By Nick Redfern
Frankly, I get tired of people assuming – often without doing any deep research – that the FTs are domestic in origin. The reason why they reach that conclusion is actually very simple. There seems to be an assumption on the part of many in Ufology that the Triangles are phenomena that have only been seen since the 1980s onwards. Or, at the very earliest, the late 70s. Now, if that was the case, then yes, of course, an argument could be made that these craft are (a) ours; (b) still-classified; and (c) far in advance of the aforementioned Stealth aircraft.
Unfortunately for those who prefer to see the Flying Triangles as vehicles of the military and nothing else, there is a major problem: reports of craft identical to those seen today date back more than sixty years. The issue here is that the “Flying Triangles are ours and ours alone” meme is one that has been fully embraced by lazy souls who simply will not look at the bigger, historical picture. If they did, their views might change – and change significantly, too.
Plus, the fact that reports have been filed for so long begs an important question: if we were building and flying the FTs 60 years ago, and still are, why not simply say so? Both the Lockheed U-2 and the SR-71 Blackbird (particularly during development stage) were subject to deep secrecy. But, the day finally came when they were officially and publicly acknowledged. Same for the Stealth aircraft. So, given that FT reports significantly pre-date all of these aircraft, if the Triangles were and are ours, what’s the problem in admitting it?
Like it or like it not, every aspect of Jeffrey Brown’s FT encounter fits perfectly with what people have reported since the 1980s: the size, the humming, the rounded corners, the illumination. Given that I interviewed Brown in 1996, the skeptics might say something like: “How do you know that Brown didn’t make it all up in the 1990s?” Well, there is a very good answer to that tiresome and predictable question.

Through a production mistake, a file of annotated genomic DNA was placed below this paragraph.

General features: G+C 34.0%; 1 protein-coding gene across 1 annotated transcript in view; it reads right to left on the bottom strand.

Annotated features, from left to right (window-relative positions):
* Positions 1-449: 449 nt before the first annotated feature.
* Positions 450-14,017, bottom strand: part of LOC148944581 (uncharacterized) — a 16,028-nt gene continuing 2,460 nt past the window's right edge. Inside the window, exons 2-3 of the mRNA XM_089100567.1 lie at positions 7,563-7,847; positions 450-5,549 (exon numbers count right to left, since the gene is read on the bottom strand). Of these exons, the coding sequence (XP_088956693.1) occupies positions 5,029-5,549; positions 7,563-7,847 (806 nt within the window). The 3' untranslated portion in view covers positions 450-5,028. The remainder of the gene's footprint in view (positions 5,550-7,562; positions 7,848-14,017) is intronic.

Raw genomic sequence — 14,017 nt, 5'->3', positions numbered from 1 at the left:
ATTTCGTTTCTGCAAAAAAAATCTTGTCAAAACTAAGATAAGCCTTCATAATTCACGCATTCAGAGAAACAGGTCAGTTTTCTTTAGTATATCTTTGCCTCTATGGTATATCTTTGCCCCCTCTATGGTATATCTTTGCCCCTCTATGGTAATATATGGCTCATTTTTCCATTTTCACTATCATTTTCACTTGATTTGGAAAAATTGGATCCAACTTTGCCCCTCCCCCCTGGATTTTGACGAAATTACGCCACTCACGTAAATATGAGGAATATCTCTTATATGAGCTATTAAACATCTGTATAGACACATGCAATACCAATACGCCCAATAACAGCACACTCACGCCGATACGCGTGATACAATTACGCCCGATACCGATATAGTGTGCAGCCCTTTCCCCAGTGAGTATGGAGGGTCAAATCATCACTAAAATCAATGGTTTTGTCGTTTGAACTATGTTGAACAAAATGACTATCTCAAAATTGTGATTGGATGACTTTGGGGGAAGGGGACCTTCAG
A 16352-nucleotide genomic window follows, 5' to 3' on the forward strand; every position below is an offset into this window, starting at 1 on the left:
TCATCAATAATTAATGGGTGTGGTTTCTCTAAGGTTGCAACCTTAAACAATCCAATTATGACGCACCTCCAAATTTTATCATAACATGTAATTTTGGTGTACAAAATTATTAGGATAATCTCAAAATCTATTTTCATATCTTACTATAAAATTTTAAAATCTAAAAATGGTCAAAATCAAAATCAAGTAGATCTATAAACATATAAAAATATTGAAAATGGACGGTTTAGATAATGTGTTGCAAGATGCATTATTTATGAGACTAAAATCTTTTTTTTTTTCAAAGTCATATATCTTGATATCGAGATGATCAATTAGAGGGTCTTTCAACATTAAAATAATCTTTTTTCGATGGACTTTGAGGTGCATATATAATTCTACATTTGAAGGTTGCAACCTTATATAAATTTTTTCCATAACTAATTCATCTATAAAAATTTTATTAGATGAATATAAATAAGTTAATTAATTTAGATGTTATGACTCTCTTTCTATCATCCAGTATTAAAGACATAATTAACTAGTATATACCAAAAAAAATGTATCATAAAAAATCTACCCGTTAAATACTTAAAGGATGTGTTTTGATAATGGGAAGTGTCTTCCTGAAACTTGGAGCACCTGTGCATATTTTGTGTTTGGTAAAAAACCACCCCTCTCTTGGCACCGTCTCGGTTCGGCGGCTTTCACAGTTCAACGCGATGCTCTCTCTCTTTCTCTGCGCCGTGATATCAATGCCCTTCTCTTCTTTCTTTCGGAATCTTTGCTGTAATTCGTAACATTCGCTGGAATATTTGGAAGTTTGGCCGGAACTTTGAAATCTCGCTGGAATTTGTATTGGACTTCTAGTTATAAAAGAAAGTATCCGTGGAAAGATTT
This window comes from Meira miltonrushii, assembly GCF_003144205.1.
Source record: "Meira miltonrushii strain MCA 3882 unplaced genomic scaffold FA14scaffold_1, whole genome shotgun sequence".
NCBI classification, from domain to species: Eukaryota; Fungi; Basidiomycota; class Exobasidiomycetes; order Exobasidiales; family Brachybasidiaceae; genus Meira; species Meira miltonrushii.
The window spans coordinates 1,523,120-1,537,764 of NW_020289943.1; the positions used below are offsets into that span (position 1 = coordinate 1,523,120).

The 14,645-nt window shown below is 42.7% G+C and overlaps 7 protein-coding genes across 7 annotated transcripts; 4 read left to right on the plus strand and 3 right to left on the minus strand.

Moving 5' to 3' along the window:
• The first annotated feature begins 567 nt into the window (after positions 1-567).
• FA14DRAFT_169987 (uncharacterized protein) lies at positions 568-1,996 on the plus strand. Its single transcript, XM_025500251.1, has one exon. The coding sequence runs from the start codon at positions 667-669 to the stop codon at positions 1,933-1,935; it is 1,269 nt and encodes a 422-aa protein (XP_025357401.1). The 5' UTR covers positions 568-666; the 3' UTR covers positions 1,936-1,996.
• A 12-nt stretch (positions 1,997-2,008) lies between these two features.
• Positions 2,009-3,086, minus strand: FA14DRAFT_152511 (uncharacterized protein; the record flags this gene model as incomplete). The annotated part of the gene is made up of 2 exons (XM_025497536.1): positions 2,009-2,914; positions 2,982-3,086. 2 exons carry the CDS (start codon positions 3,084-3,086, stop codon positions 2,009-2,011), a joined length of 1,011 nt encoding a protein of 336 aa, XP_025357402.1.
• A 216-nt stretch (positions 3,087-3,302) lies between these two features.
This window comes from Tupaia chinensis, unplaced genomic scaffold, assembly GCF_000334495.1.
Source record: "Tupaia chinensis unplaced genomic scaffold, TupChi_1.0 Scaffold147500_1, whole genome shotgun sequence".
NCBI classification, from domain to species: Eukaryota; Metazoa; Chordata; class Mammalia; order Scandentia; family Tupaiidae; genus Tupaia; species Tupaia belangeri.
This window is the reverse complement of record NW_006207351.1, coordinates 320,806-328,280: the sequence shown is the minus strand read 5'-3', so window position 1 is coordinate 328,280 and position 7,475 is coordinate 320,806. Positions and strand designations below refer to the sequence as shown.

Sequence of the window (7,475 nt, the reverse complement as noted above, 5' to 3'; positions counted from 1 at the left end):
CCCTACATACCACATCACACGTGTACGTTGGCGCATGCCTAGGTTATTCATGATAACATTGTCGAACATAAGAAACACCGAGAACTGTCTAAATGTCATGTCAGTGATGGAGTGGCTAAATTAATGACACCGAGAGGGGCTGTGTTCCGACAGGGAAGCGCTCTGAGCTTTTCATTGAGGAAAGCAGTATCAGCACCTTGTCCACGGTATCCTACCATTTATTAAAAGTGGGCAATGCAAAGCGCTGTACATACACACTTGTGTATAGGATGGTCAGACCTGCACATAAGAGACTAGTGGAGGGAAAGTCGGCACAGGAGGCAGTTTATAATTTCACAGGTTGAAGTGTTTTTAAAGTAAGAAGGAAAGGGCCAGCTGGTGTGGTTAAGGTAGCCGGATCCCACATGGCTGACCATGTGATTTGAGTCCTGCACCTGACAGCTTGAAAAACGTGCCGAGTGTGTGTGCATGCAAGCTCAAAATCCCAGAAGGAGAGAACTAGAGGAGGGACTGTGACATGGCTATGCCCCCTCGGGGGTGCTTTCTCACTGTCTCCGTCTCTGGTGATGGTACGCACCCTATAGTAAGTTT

After Brown’s encounter was over, he reported the details to the British Ministry of Defense. Several pages of documentation were created as a result of the encounter, and the whole thing was left as unexplained. In 1996, however, and under the terms of the British Government’s “Thirty Year Ruling,” Brown’s report was declassified and made available for inspection at the National Archives, Surrey, England.
It was while going through a 300-page file of reports at the Archives – all from 1965 – that I found the MoD’s papers on Brown’s encounter. So, here’s the most important part of all: the affair is not reliant on the account related to me by Brown in 1996. Rather, we can prove that he reported his encounter to British authorities, no less than 48 years ago. On top of that, the Ministry of Defense records in question specifically detail and describe all of the key issues that Brown cited in my interview with him, in terms of the physical descriptions of the FTs.
There’s no doubt in my mind that the Flying Triangles are 100 percent real. But, the simplistic stance of “they’re just secret aircraft” utterly falls apart when we start to dig deep…
Let’s head back to April 1949. On the 22nd of that month, a UFO was seen at Vicksburg, Mississippi that was flying at a significant speed and that was distinctly triangular in shape. Indeed, in the official U.S. Air Force file on the affair – which is housed at the National Archives in Maryland – the object is actually described in the official report (by Special Agent Bernard A. Price) as a “flying triangle”!
In September 1952, what was described as a fast-moving, large, ”blue-green triangle” was seen by military personnel engaged in a NATO exercise called “Mainbrace.” On top of that, the entire exercise was dominated by UFO activity. Eight years later to the very month - September 1960 – the sighting of what was termed “a triangular formation of lights with a red light in the center” was reported to the British Ministry of Defense, whose files on the matter are now in the public domain. The description will be instantly familiar to those acquainted with the FT puzzle.
But the one case that – for me, anyway – really stands out is that of a man named Jeffrey Brown. Late one night in March 1965, Brown was driving home across the dark and desolate moors of Yorkshire, England, when he encountered something incredible. It was not just one Flying Triangle, but an entire squadron of them. And here’s the most important thing: the FTs were described as being large in size (at least 100-feet from tip to tip) and illuminated from below. They emitted a deep humming noise, and had rounded – rather than strictly angular – corners.